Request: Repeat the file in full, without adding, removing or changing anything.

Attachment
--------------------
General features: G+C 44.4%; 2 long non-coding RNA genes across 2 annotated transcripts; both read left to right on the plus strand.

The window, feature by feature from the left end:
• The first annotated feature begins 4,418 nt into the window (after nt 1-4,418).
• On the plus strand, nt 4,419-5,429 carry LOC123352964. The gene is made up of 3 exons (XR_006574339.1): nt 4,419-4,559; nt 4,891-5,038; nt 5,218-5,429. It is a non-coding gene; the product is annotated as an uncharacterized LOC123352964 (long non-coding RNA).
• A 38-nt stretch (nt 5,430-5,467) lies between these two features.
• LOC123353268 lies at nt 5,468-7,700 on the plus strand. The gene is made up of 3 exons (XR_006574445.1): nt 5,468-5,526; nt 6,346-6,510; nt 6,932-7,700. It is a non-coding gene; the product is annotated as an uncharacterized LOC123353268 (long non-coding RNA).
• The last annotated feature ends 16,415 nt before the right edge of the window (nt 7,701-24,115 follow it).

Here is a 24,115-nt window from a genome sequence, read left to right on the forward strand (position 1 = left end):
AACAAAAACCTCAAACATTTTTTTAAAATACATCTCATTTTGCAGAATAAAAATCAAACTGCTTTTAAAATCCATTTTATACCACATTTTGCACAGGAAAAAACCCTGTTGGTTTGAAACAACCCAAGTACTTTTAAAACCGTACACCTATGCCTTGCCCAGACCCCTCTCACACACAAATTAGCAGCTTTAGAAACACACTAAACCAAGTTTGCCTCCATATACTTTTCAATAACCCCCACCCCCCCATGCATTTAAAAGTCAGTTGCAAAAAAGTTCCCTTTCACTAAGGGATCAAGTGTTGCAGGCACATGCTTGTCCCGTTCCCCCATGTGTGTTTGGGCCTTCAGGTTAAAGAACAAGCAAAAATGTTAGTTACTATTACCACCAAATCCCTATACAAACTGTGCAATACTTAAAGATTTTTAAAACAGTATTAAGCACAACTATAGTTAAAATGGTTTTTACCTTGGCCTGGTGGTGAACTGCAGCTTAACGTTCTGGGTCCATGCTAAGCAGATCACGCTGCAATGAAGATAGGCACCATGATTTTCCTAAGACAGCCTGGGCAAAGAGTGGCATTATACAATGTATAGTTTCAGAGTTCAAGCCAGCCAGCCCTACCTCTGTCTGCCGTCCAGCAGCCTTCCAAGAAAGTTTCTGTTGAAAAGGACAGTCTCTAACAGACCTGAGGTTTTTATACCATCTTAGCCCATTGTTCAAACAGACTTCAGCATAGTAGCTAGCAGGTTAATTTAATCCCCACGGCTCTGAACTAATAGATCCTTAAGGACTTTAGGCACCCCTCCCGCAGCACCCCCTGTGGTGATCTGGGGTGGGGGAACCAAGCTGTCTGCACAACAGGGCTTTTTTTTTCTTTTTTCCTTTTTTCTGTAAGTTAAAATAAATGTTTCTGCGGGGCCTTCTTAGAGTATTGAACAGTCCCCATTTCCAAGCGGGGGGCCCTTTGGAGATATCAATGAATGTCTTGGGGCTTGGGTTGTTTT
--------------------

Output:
General features: G+C 44.4%; 2 long non-coding RNA genes across 2 annotated transcripts; both read left to right on the plus strand.

The window, feature by feature from the left end:
• The first annotated feature begins 4,418 nt into the window (after nt 1-4,418).
• On the plus strand, nt 4,419-5,429 carry LOC123352964. The gene is made up of 3 exons (XR_006574339.1): nt 4,419-4,559; nt 4,891-5,038; nt 5,218-5,429. It is a non-coding gene; the product is annotated as an uncharacterized LOC123352964 (long non-coding RNA).
• A 38-nt stretch (nt 5,430-5,467) lies between these two features.
• LOC123353268 lies at nt 5,468-7,700 on the plus strand. The gene is made up of 3 exons (XR_006574445.1): nt 5,468-5,526; nt 6,346-6,510; nt 6,932-7,700. It is a non-coding gene; the product is annotated as an uncharacterized LOC123353268 (long non-coding RNA).
• The last annotated feature ends 16,415 nt before the right edge of the window (nt 7,701-24,115 follow it).

Here is a 24,115-nt window from a genome sequence, read left to right on the forward strand (position 1 = left end):
AACAAAAACCTCAAACATTTTTTTAAAATACATCTCATTTTGCAGAATAAAAATCAAACTGCTTTTAAAATCCATTTTATACCACATTTTGCACAGGAAAAAACCCTGTTGGTTTGAAACAACCCAAGTACTTTTAAAACCGTACACCTATGCCTTGCCCAGACCCCTCTCACACACAAATTAGCAGCTTTAGAAACACACTAAACCAAGTTTGCCTCCATATACTTTTCAATAACCCCCACCCCCCCATGCATTTAAAAGTCAGTTGCAAAAAAGTTCCCTTTCACTAAGGGATCAAGTGTTGCAGGCACATGCTTGTCCCGTTCCCCCATGTGTGTTTGGGCCTTCAGGTTAAAGAACAAGCAAAAATGTTAGTTACTATTACCACCAAATCCCTATACAAACTGTGCAATACTTAAAGATTTTTAAAACAGTATTAAGCACAACTATAGTTAAAATGGTTTTTACCTTGGCCTGGTGGTGAACTGCAGCTTAACGTTCTGGGTCCATGCTAAGCAGATCACGCTGCAATGAAGATAGGCACCATGATTTTCCTAAGACAGCCTGGGCAAAGAGTGGCATTATACAATGTATAGTTTCAGAGTTCAAGCCAGCCAGCCCTACCTCTGTCTGCCGTCCAGCAGCCTTCCAAGAAAGTTTCTGTTGAAAAGGACAGTCTCTAACAGACCTGAGGTTTTTATACCATCTTAGCCCATTGTTCAAACAGACTTCAGCATAGTAGCTAGCAGGTTAATTTAATCCCCACGGCTCTGAACTAATAGATCCTTAAGGACTTTAGGCACCCCTCCCGCAGCACCCCCTGTGGTGATCTGGGGTGGGGGAACCAAGCTGTCTGCACAACAGGGCTTTTTTTTTCTTTTTTCCTTTTTTCTGTAAGTTAAAATAAATGTTTCTGCGGGGCCTTCTTAGAGTATTGAACAGTCCCCATTTCCAAGCGGGGGGCCCTTTGGAGATATCAATGAATGTCTTGGGGCTTGGGTTGTTTT